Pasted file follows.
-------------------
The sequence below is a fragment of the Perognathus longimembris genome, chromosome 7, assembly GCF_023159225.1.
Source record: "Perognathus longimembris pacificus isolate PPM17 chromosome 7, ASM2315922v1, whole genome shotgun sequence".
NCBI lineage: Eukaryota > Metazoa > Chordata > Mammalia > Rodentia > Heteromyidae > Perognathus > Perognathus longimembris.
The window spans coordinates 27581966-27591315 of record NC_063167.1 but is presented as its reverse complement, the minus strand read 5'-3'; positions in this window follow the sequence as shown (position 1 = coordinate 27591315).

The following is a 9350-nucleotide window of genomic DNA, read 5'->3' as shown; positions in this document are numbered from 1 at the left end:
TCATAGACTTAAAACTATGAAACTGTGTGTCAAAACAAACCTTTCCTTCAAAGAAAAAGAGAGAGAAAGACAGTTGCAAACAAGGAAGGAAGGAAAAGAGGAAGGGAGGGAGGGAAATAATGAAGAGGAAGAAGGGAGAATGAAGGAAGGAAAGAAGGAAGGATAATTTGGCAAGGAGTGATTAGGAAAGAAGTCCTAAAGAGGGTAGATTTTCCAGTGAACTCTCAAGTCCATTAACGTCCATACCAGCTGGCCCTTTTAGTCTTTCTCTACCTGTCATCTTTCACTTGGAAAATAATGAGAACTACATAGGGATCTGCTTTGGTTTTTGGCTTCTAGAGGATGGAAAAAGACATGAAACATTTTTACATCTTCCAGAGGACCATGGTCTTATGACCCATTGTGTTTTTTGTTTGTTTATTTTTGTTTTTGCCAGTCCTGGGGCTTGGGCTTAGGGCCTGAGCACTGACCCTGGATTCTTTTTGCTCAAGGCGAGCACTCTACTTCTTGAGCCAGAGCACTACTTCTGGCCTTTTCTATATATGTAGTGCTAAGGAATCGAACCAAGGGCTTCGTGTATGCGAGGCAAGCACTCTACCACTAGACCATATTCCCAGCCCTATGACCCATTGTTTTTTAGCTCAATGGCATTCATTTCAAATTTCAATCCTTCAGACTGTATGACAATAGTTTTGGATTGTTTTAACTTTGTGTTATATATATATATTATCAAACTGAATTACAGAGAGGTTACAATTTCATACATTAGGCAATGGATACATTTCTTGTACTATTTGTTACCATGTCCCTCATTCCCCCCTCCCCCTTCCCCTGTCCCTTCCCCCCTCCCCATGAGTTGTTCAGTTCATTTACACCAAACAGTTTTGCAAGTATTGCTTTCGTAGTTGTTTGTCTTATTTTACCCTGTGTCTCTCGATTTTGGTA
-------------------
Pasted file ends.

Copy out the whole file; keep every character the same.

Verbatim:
The sequence below is a fragment of the Perognathus longimembris genome, chromosome 7, assembly GCF_023159225.1.
Source record: "Perognathus longimembris pacificus isolate PPM17 chromosome 7, ASM2315922v1, whole genome shotgun sequence".
NCBI lineage: Eukaryota > Metazoa > Chordata > Mammalia > Rodentia > Heteromyidae > Perognathus > Perognathus longimembris.
The window spans coordinates 27581966-27591315 of record NC_063167.1 but is presented as its reverse complement, the minus strand read 5'-3'; positions in this window follow the sequence as shown (position 1 = coordinate 27591315).

The following is a 9350-nucleotide window of genomic DNA, read 5'->3' as shown; positions in this document are numbered from 1 at the left end:
TCATAGACTTAAAACTATGAAACTGTGTGTCAAAACAAACCTTTCCTTCAAAGAAAAAGAGAGAGAAAGACAGTTGCAAACAAGGAAGGAAGGAAAAGAGGAAGGGAGGGAGGGAAATAATGAAGAGGAAGAAGGGAGAATGAAGGAAGGAAAGAAGGAAGGATAATTTGGCAAGGAGTGATTAGGAAAGAAGTCCTAAAGAGGGTAGATTTTCCAGTGAACTCTCAAGTCCATTAACGTCCATACCAGCTGGCCCTTTTAGTCTTTCTCTACCTGTCATCTTTCACTTGGAAAATAATGAGAACTACATAGGGATCTGCTTTGGTTTTTGGCTTCTAGAGGATGGAAAAAGACATGAAACATTTTTACATCTTCCAGAGGACCATGGTCTTATGACCCATTGTGTTTTTTGTTTGTTTATTTTTGTTTTTGCCAGTCCTGGGGCTTGGGCTTAGGGCCTGAGCACTGACCCTGGATTCTTTTTGCTCAAGGCGAGCACTCTACTTCTTGAGCCAGAGCACTACTTCTGGCCTTTTCTATATATGTAGTGCTAAGGAATCGAACCAAGGGCTTCGTGTATGCGAGGCAAGCACTCTACCACTAGACCATATTCCCAGCCCTATGACCCATTGTTTTTTAGCTCAATGGCATTCATTTCAAATTTCAATCCTTCAGACTGTATGACAATAGTTTTGGATTGTTTTAACTTTGTGTTATATATATATATTATCAAACTGAATTACAGAGAGGTTACAATTTCATACATTAGGCAATGGATACATTTCTTGTACTATTTGTTACCATGTCCCTCATTCCCCCCTCCCCCTTCCCCTGTCCCTTCCCCCCTCCCCATGAGTTGTTCAGTTCATTTACACCAAACAGTTTTGCAAGTATTGCTTTCGTAGTTGTTTGTCTTATTTTACCCTGTGTCTCTCGATTTTGGTA